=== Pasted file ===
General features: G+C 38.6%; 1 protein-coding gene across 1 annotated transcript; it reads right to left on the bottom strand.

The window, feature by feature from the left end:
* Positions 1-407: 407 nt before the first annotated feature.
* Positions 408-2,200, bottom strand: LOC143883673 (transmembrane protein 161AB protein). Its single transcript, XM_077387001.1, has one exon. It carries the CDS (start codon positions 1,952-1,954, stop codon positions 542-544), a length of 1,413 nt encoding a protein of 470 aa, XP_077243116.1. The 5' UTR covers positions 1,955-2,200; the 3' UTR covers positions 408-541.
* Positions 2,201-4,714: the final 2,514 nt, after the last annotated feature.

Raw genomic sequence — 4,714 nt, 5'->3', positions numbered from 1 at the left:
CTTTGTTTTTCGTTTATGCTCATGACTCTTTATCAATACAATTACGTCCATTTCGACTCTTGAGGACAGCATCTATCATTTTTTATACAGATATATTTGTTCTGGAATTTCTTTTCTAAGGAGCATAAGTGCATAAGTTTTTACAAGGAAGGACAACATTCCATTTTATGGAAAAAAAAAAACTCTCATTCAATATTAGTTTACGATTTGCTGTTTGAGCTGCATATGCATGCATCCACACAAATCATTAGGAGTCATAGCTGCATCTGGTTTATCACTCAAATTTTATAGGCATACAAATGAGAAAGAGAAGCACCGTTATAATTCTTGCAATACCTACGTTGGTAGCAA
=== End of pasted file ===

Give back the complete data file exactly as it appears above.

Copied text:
General features: G+C 38.6%; 1 protein-coding gene across 1 annotated transcript; it reads right to left on the bottom strand.

The window, feature by feature from the left end:
* Positions 1-407: 407 nt before the first annotated feature.
* Positions 408-2,200, bottom strand: LOC143883673 (transmembrane protein 161AB protein). Its single transcript, XM_077387001.1, has one exon. It carries the CDS (start codon positions 1,952-1,954, stop codon positions 542-544), a length of 1,413 nt encoding a protein of 470 aa, XP_077243116.1. The 5' UTR covers positions 1,955-2,200; the 3' UTR covers positions 408-541.
* Positions 2,201-4,714: the final 2,514 nt, after the last annotated feature.

Raw genomic sequence — 4,714 nt, 5'->3', positions numbered from 1 at the left:
CTTTGTTTTTCGTTTATGCTCATGACTCTTTATCAATACAATTACGTCCATTTCGACTCTTGAGGACAGCATCTATCATTTTTTATACAGATATATTTGTTCTGGAATTTCTTTTCTAAGGAGCATAAGTGCATAAGTTTTTACAAGGAAGGACAACATTCCATTTTATGGAAAAAAAAAAACTCTCATTCAATATTAGTTTACGATTTGCTGTTTGAGCTGCATATGCATGCATCCACACAAATCATTAGGAGTCATAGCTGCATCTGGTTTATCACTCAAATTTTATAGGCATACAAATGAGAAAGAGAAGCACCGTTATAATTCTTGCAATACCTACGTTGGTAGCAA